A Dance with Dragons by George R.R. Martin

Summary from Goodreads:

In the aftermath of a colossal battle, the future of the Seven Kingdoms hangs in the balance — beset by newly emerging threats from every direction. In the east, Daenerys Targaryen, the last scion of House Targaryen, rules with her three dragons as queen of a city built on dust and death. But Daenerys has thousands of enemies, and many have set out to find her. As they gather, one young man embarks upon his own quest for the queen, with an entirely different goal in mind.


Fleeing from Westeros with a price on his head, Tyrion Lannister, too, is making his way to Daenerys. But his newest allies in this quest are not the rag-tag band they seem, and at their heart lies one who could undo Daenerys's claim to Westeros forever.


Meanwhile, to the north lies the mammoth Wall of ice and stone — a structure only as strong as those guarding it. There, Jon Snow, 998th Lord Commander of the Night's Watch, will face his greatest challenge. For he has powerful foes not only within the Watch but also beyond, in the land of the creatures of ice.


From all corners, bitter conflicts reignite, intimate betrayals are perpetrated, and a grand cast of outlaws and priests, soldiers and skinchangers, nobles and slaves, will face seemingly insurmountable obstacles. Some will fail, others will grow in the strength of darkness. But in a time of rising restlessness, the tides of destiny and politics will lead inevitably to the greatest dance of all.


A Dance with Dragons is the 5th installment and undoubtedly the longest one in the ASOIAF series, spanning 1056 pages. I can't say that it is as tight and intense as the 3rd book (A Storm of Swords), but it is relatively more brisk and exciting than the 4th book (A Feast for Crows).


Here's some more of the things I took note of in A Dance with Dragons:

1. 16 Character POVS (excluding Prologue and Epilogue) - This has the most number of POVs from among the other books in the series. Some people find it to be too many and too confusing. I was okay with it. The 3rd person POV prevents things from being muddled, not unlike if it employs the 1st person type of narration. I actually quite enjoyed having minor characters narrate a chapter or two, new set of eyes add freshness to the story.

2. The weird and the strange - Strange and Weird seems to be more predominant in this book than the others. The House of Black and White from the Arya POVs gave me the creeps for the most part. The cave, deep in the haunted forest, where the last greenseer and the children of the forest lives, as seen from Bran's POV is another strange place. And then there's the misty river with the stone men, children with pale white faces, daggers in the dark, and whatnot. Mr. Martin has certainly taken to exploring the bizarre this time around.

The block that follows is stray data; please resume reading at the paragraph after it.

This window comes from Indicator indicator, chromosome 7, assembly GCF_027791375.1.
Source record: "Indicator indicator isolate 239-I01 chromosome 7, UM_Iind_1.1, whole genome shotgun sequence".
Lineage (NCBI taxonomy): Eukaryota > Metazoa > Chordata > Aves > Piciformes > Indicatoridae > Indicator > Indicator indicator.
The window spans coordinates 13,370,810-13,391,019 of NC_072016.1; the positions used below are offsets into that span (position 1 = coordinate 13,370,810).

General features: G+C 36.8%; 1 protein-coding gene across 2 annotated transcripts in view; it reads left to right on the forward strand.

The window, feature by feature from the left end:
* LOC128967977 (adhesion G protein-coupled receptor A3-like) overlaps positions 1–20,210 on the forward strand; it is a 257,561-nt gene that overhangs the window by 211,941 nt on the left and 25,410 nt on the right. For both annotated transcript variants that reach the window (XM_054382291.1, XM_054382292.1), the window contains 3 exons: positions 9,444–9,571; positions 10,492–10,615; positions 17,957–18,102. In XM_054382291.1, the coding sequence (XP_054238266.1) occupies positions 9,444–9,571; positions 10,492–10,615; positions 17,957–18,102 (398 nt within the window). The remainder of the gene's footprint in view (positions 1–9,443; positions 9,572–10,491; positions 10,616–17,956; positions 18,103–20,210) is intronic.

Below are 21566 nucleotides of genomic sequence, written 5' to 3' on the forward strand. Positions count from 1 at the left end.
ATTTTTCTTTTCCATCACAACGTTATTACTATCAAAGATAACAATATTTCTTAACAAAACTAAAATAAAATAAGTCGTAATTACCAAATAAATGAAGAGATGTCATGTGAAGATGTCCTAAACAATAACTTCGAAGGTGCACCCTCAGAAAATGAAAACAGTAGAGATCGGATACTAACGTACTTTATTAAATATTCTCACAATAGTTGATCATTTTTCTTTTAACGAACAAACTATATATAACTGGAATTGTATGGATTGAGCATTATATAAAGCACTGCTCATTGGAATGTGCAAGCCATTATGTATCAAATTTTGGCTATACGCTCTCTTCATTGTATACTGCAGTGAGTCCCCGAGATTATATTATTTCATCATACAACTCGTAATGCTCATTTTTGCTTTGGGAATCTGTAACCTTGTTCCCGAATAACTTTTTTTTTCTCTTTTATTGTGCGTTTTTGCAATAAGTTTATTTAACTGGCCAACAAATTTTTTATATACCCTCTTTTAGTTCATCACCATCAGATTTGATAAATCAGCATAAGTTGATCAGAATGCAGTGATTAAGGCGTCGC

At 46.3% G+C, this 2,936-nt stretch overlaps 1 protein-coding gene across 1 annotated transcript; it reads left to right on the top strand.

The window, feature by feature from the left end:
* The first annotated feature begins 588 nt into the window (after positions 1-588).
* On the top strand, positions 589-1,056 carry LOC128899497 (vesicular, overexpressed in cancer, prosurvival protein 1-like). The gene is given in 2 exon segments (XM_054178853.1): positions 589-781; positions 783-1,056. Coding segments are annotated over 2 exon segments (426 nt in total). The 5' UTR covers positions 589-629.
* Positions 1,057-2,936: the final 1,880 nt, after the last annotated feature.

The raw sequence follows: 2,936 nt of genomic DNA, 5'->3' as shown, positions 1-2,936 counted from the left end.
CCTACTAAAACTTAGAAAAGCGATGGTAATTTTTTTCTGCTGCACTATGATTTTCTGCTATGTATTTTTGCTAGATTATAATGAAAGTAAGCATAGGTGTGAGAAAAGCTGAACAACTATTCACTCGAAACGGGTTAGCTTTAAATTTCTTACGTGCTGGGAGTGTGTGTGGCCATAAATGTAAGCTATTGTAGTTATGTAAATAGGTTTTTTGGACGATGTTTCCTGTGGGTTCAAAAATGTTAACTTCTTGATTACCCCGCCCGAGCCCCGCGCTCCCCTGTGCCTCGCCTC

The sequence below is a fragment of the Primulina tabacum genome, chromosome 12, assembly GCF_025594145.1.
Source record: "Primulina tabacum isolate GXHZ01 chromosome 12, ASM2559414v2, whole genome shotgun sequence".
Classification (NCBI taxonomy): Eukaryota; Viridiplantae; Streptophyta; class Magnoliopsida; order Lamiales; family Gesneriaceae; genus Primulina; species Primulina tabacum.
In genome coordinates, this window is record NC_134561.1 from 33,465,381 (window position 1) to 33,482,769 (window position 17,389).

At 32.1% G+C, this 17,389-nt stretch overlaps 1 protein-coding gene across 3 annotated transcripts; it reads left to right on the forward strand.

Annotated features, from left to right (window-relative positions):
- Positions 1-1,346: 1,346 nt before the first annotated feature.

3. Pretense is the name of the game - Everyone seems to be someone other than who they actually are. Tyrion assumes one name and another. Same goes with Arya. A prince pretends to be a frog, and another pretends to be a sellsword's son, and another pretends to be someone's dog. All around, men pretend loyalty and allegiance. The less people know your true self, the better. There is this group of sellswords called The Brazen Beasts and they are never without their animals masks, Mr. Martin points that out several times, and I think it establishes the whole story's atmosphere of mystery and the theme of pretense that I mentioned.

 My only complaint is that, for a book called A Dance with Dragons, there isn't enough dragons in it (or dancing). I thought this would be the book where dragon lore is explained and perhaps put to practice. But there is hardly any at all. Even the magic of the dragon horn was yet again, left unexplored. True, Dany's dragons has given us plenty of action this time around. But I wanted more page time for them. Perhaps they would have called it A Dance with Mummers...or A Pantomine with Mummers...or something to that effect....well, it's not as grand as a title with dancing and dragons, but I think it would have fit more the story being told.

 All in all A Dance with Dragons is still engaging. It still has that unpredictability and danger and mystery. It still introduces us to rich worlds, and new characters to root for, and brings back old beloved ones that we have missed (like a certain smarty-pants dwarf.). What I am most excited for in the 6th installment is the crossing of paths of some of the characters and for the possibility of finding some answers for the boatload of questions I still have unanswered. And now my watch begins for The Winds of Winter.

Comments

  1. As per publicist, Jane Johnson, TWoW would not be published before 2015. It's a long wait, but GRRM already released some excerpt on his site. I hope the wenches will still band together when this installment comes. ♥

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    1. Awww. It's going to be a long wait indeed. I wonder how long the wait was for A Dance with Dragons? Oh I hope for the same thing. It would be even cooler if we could go all the way to the 7th. :D

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  2. Loved this last book. Many interesting characters and of course it ends with question marks! The fight for power is everlasting and so much fun to read.

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    Replies
    1. I know right? Those question marks never end. It might take a while for us to get some answers for those, since the 6th installment won't be out anytime soon. In the mean time, perhaps the HBO TV adaptation might ease the long wait. :)

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